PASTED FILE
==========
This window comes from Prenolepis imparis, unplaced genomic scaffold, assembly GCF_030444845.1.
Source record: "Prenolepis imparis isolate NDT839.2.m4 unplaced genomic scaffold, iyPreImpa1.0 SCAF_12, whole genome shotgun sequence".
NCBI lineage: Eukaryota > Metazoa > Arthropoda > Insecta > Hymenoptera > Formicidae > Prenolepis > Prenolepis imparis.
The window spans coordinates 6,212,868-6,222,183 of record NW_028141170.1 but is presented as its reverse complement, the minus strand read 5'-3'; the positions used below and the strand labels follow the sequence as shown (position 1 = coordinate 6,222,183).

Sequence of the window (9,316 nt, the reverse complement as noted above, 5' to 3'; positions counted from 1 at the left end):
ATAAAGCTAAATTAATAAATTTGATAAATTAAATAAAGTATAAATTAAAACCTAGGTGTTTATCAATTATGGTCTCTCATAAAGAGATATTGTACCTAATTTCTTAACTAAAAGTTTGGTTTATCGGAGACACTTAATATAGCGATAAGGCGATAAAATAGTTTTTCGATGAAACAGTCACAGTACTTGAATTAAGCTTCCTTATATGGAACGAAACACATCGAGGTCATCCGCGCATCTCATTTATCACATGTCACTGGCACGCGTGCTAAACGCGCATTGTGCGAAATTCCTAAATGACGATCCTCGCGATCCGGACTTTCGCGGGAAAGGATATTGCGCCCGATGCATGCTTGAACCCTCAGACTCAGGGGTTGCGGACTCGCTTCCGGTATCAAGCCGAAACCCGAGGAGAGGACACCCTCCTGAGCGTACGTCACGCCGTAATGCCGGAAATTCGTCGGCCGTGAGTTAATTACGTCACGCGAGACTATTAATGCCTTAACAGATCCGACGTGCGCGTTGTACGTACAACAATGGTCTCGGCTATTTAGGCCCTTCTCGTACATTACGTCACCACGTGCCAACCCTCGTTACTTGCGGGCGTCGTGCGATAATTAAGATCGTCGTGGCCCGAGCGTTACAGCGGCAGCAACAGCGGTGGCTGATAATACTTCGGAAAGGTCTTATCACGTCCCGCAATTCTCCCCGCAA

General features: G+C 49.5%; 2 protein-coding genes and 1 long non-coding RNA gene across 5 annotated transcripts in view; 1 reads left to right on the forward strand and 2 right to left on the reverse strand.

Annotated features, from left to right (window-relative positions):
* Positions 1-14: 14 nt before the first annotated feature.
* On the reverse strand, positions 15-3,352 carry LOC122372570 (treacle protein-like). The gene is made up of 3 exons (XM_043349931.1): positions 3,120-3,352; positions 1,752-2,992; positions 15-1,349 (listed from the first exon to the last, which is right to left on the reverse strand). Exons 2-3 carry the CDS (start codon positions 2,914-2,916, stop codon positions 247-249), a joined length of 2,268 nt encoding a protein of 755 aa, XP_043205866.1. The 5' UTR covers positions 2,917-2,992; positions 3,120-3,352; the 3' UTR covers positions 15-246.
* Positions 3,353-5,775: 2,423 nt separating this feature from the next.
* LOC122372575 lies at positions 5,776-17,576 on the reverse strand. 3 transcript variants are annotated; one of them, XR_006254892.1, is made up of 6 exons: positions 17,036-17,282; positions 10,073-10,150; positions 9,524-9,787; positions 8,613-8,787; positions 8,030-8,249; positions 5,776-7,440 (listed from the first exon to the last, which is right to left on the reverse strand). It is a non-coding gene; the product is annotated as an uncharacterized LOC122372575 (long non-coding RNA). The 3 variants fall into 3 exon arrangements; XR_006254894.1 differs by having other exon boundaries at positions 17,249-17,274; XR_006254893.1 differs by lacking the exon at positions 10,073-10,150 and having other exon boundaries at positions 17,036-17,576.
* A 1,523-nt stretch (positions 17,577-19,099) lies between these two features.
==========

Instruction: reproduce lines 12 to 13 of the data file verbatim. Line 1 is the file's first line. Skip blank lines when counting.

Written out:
* LOC122372575 lies at positions 5,776-17,576 on the reverse strand. 3 transcript variants are annotated; one of them, XR_006254892.1, is made up of 6 exons: positions 17,036-17,282; positions 10,073-10,150; positions 9,524-9,787; positions 8,613-8,787; positions 8,030-8,249; positions 5,776-7,440 (listed from the first exon to the last, which is right to left on the reverse strand). It is a non-coding gene; the product is annotated as an uncharacterized LOC122372575 (long non-coding RNA). The 3 variants fall into 3 exon arrangements; XR_006254894.1 differs by having other exon boundaries at positions 17,249-17,274; XR_006254893.1 differs by lacking the exon at positions 10,073-10,150 and having other exon boundaries at positions 17,036-17,576.
* A 1,523-nt stretch (positions 17,577-19,099) lies between these two features.